Maya Angelou – The ‘Phenomenal Woman’ With Trinidadian Roots


Dr. Maya Angelou

By News Americas Staff Writer

News Americas, NEW YORK, NY, Thurs. May 29, 2014: Many knew her as the poet extraordinaire who gave the world the classic ‘Phenomenal Woman.’ But few knew the roots that had nurtured that voice stretched to the West Indian island of Trinidad & Tobago.

Yesterday that voice was lost to the world forever, as renown author and poet Dr. Maya Angely67ou, joined the ancestors at the age of 86.

Angelou had been suffering from heart problems in recent years. She passed away at her North Carolina home in Winston-Salem, Angelou’s family said in a statement on Wednesday.

Angelou, then Marguerite Johnson, was the second child born to Vivian (Baxter) Johnson, a Trinidadian American nurse, whose father and grandfather had both migrated to the U.S. from Trinidad & Tobago on a banana boat and jumped off in Tampa, Florida.

There her grandfather learned to roll cigars and took care of his family even though he was an undocumented immigrant. He managed to evade immigration agents successfully all his life as Angelou wrote in ‘MOM & ME & MOM’ and “spoke often and loudly with pride at being an American citizen.   ”[Read more]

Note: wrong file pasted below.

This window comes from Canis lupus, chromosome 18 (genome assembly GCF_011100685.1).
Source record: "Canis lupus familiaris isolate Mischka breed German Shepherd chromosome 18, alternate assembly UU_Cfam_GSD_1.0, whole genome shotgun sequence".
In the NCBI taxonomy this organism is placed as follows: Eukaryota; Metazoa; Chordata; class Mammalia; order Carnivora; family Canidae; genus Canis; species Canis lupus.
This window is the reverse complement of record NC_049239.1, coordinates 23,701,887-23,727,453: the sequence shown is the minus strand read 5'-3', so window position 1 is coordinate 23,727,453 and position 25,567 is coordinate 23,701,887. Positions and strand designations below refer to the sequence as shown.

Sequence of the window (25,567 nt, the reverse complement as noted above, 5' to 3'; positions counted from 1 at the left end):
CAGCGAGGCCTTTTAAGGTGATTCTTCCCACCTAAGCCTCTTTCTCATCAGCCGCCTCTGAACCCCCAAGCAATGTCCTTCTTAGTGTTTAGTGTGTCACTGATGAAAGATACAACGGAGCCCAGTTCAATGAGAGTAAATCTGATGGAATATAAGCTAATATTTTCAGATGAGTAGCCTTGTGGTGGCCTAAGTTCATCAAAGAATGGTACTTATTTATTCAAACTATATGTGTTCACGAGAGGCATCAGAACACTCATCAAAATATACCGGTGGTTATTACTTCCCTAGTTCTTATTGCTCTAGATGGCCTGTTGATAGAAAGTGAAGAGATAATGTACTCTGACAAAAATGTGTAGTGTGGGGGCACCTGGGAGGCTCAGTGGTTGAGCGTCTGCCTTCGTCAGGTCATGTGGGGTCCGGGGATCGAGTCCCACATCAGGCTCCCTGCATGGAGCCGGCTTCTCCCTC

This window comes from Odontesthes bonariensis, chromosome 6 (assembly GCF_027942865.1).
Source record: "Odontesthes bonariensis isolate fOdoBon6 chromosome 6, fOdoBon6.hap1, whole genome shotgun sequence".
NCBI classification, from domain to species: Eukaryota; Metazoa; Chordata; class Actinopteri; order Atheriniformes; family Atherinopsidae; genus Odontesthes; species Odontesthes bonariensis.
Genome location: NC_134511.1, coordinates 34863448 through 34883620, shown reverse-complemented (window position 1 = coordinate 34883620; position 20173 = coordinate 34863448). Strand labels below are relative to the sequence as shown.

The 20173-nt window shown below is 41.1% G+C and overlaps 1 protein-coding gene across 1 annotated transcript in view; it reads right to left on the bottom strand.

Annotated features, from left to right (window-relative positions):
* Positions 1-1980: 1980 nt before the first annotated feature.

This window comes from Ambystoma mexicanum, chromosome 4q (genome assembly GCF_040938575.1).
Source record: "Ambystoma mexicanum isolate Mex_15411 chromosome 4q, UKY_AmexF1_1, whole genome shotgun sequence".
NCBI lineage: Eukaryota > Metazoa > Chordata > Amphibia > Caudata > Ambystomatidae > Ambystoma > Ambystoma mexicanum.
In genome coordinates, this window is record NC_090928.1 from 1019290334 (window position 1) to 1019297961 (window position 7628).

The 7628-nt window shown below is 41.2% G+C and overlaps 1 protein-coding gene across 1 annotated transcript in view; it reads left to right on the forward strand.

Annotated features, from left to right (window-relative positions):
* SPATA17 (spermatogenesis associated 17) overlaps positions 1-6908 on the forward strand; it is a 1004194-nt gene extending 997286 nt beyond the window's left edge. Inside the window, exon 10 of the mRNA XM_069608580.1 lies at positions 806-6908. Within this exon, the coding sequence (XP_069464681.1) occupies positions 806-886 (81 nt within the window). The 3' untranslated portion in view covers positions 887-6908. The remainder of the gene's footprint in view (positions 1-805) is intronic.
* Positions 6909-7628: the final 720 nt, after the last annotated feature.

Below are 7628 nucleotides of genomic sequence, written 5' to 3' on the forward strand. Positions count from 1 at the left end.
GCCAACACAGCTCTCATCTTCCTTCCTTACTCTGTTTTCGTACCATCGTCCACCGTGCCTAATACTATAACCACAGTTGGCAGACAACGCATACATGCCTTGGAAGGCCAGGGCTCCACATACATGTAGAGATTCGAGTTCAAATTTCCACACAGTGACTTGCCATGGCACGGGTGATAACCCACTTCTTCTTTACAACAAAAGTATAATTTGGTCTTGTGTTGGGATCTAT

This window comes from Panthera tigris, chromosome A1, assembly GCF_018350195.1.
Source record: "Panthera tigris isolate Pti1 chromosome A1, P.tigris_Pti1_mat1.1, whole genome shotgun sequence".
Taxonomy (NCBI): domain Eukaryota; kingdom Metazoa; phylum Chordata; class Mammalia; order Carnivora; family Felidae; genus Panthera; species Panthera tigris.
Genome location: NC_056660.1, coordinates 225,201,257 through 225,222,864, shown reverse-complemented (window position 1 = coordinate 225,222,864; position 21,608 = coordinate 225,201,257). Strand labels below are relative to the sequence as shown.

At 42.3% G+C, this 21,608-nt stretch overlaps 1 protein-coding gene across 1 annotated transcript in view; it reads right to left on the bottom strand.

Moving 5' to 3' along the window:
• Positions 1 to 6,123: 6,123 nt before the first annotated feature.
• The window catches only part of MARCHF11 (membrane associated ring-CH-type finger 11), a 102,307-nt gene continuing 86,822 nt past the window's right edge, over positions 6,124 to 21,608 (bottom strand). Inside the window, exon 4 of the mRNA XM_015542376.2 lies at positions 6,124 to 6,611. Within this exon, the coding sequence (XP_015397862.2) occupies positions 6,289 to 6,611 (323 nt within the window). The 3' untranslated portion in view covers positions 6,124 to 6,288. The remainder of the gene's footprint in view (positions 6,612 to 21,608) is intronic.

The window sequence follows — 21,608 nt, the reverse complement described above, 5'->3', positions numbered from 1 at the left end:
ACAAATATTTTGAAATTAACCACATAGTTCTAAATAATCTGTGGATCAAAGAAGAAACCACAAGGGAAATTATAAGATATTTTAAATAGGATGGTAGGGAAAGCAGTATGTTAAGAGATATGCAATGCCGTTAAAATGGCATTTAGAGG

Also Read:

5 Things About Maya Angelou that Most People Won’t Talk About

Carimah Townes, News Report: Maya Angelou, the esteemed poet, writer, and actress died Wednesday in her Winston-Salem home. The literary giant, most known for her autobiography, I Know Why the Caged Bird Sings, and Phenomenal Woman, a collection of poetry, was one of the foremost African-American writers and thinkers of her time.But society often forgets her legacy as a fierce civil rights activist, and someone who did not shy away from political controversy. Here are five facts you should know about Maya Angelou.  [Read more]
Post a comment or leave a trackback: Trackback URL.

Leave a Reply

Fill in your details below or click an icon to log in: Logo

You are commenting using your account. Log Out /  Change )

Google photo

You are commenting using your Google account. Log Out /  Change )

Twitter picture

You are commenting using your Twitter account. Log Out /  Change )

Facebook photo

You are commenting using your Facebook account. Log Out /  Change )

Connecting to %s